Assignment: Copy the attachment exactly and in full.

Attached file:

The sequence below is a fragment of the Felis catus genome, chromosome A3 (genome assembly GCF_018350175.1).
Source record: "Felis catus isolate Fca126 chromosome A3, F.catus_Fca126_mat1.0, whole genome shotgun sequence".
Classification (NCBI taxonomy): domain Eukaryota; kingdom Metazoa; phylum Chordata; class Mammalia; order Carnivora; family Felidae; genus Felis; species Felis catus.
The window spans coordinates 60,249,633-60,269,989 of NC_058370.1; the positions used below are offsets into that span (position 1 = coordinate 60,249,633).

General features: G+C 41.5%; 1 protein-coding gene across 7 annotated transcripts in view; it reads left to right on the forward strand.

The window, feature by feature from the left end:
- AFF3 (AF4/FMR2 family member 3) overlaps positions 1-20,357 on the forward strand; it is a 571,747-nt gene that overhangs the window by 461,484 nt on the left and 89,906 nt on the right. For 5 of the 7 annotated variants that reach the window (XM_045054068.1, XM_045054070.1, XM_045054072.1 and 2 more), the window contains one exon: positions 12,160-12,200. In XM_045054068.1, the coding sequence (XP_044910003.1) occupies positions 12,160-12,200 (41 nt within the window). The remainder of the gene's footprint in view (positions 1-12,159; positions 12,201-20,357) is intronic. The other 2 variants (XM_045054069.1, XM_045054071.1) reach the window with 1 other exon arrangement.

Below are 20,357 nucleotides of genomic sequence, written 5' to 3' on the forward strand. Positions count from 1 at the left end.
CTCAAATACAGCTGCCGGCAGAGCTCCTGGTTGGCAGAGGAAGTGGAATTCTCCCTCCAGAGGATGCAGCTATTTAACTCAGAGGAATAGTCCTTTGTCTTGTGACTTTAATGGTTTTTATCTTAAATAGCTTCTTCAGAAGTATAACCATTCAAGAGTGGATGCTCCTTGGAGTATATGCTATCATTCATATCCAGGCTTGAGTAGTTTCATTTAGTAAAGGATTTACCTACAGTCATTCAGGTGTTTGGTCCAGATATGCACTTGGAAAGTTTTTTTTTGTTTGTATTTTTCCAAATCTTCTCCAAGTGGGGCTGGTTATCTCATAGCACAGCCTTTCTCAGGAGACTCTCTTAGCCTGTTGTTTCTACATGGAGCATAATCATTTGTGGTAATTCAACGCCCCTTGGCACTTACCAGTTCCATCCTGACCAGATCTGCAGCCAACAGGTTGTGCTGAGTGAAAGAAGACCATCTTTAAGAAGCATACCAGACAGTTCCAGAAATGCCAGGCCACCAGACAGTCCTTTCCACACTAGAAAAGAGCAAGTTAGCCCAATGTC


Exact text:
The sequence below is a fragment of the Felis catus genome, chromosome A3 (genome assembly GCF_018350175.1).
Source record: "Felis catus isolate Fca126 chromosome A3, F.catus_Fca126_mat1.0, whole genome shotgun sequence".
Classification (NCBI taxonomy): domain Eukaryota; kingdom Metazoa; phylum Chordata; class Mammalia; order Carnivora; family Felidae; genus Felis; species Felis catus.
The window spans coordinates 60,249,633-60,269,989 of NC_058370.1; the positions used below are offsets into that span (position 1 = coordinate 60,249,633).

General features: G+C 41.5%; 1 protein-coding gene across 7 annotated transcripts in view; it reads left to right on the forward strand.

The window, feature by feature from the left end:
- AFF3 (AF4/FMR2 family member 3) overlaps positions 1-20,357 on the forward strand; it is a 571,747-nt gene that overhangs the window by 461,484 nt on the left and 89,906 nt on the right. For 5 of the 7 annotated variants that reach the window (XM_045054068.1, XM_045054070.1, XM_045054072.1 and 2 more), the window contains one exon: positions 12,160-12,200. In XM_045054068.1, the coding sequence (XP_044910003.1) occupies positions 12,160-12,200 (41 nt within the window). The remainder of the gene's footprint in view (positions 1-12,159; positions 12,201-20,357) is intronic. The other 2 variants (XM_045054069.1, XM_045054071.1) reach the window with 1 other exon arrangement.

Below are 20,357 nucleotides of genomic sequence, written 5' to 3' on the forward strand. Positions count from 1 at the left end.
CTCAAATACAGCTGCCGGCAGAGCTCCTGGTTGGCAGAGGAAGTGGAATTCTCCCTCCAGAGGATGCAGCTATTTAACTCAGAGGAATAGTCCTTTGTCTTGTGACTTTAATGGTTTTTATCTTAAATAGCTTCTTCAGAAGTATAACCATTCAAGAGTGGATGCTCCTTGGAGTATATGCTATCATTCATATCCAGGCTTGAGTAGTTTCATTTAGTAAAGGATTTACCTACAGTCATTCAGGTGTTTGGTCCAGATATGCACTTGGAAAGTTTTTTTTTGTTTGTATTTTTCCAAATCTTCTCCAAGTGGGGCTGGTTATCTCATAGCACAGCCTTTCTCAGGAGACTCTCTTAGCCTGTTGTTTCTACATGGAGCATAATCATTTGTGGTAATTCAACGCCCCTTGGCACTTACCAGTTCCATCCTGACCAGATCTGCAGCCAACAGGTTGTGCTGAGTGAAAGAAGACCATCTTTAAGAAGCATACCAGACAGTTCCAGAAATGCCAGGCCACCAGACAGTCCTTTCCACACTAGAAAAGAGCAAGTTAGCCCAATGTC